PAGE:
A Lesson before Dying

Published: 2019-08-15 07:30:00
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Symbolism is a major aspect used in most literal writings. It is thereby the use of symbols to relate ideas by providing a symbolic meaning different from what it may mean literally. Symbols are of different form. Natural components or actions may symbolize other aspects of life. Gaines has used involved several aspects of symbolism in A Lesson before Dying. He uses symbols like butterfly, hog, the church, and the flag to air out his mind. The book is a setting of the 1940s. It was a period when the southern part of United States entirely depended on agriculture hence most symbols used were related to the primitive life of that time. Discussed are some of the symbols that were used in the book.

Gaines introduces a butterfly to symbolize transformation. Grant fails to attend Jeffersons execution. He asks his students to kneel down and pray while he goes for a walk. Grant chooses to sit under a pecan tree. While under the tree, Grant sees a yellow butterfly with dark specks in a hill of bull grass. Questions of what brought the creature to that place start puzzling him. Grant can see it opening and closing its wings then it flies away (Gaines 40-41). From his interpretation, he believes that the butterfly represents the death of Jefferson when it flies away.

The black specks on a yellow butterfly may symbolize the beauty of life despite some blemishes. Due to his sad mood, Grant wonders out loudly what might have brought the butterfly to his attention. He feels that the act of the butterfly opening and closing its wings is a sign of goodbye wave. He believes that Jefferson might have passed on. Generally, the butterfly is a sign of transformation (Barbara). Grant transforms from a cynic to a man of hope. On the other hand, Jefferson turns into a man as he has passed on to a lovely thing and not just a hog he is called by the defense attorney.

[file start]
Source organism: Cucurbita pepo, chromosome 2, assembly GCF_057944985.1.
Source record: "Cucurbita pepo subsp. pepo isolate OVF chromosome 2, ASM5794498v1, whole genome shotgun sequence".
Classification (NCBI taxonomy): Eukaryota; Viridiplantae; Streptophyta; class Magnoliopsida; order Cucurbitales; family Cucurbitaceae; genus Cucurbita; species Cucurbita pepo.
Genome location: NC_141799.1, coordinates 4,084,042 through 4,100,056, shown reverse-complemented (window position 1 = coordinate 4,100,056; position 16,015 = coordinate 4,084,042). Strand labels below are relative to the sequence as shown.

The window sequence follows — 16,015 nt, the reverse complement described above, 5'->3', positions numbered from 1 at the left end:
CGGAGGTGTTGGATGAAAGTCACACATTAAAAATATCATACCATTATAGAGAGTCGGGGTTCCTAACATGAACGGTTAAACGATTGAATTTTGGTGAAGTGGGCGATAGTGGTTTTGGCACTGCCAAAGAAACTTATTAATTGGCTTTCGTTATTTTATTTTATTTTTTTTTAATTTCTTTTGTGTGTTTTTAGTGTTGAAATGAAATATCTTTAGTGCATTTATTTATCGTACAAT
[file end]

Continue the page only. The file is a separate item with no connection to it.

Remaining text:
A hog is another aspect of symbolism Gaines has introduced in the poem. Jeffersons defense attorney uses a nice offensive part of reverse psychology. In a way, he tries to explain to the jury that they are right on not considering Jefferson, a man. He thus argues that it may not be worthwhile to kill such an incomplete creature. The attorney says it as why he would just put a hog in an electric chair like the one in the courtroom. This statement carries a lot of weight on the jury and the in attendance. Miss Emma is among those heartfelt by the statement and makes sure that Jefferson does not die a hog but a man. She asks them to let Jefferson go to the chair and not to kill him as a hog (Gaines 44-48).

The hog image is mostly used in conjunction with Jefferson. The towns major industries were slaughter houses for hogs; a saw mill and a cement factory (Gaines 10). A hog is a castrated male pig meant for meat production. Calling a human a hog could have thus held much weight to the people. People, as well as Jefferson himself, refer to like as a hog. It signifies a horrible messed-up thinking that turned to slavery. Jefferson wonders in writing why people do not knock him on the head if he is a hog or stab him like they do to one. When he is time for execution comes, the hog disappears as he walks to the electric chair. His last words ask those present to tell Nannan that he walk (Gaines 53). In a way, he has proven to the racists that he is beyond a hog they referred him as.

References

Gaines, Ernest J. A Lesson before Dying. New York: Library of Congress in Cataloging-in-Publication Date, 1933. Print. http://schoolsites.schoolworld.com/schools/MiamiDadeNW/files/filesystem/A%20Lesson%20Before%20Dying_Grade%209.pdfStanners, Barbara. Ernest J. Gaines' A Lesson before Dying: Study Notes for VCE English. Seven Hills, N.S.W.: Five Senses Education, 2005. Print.

sheldon

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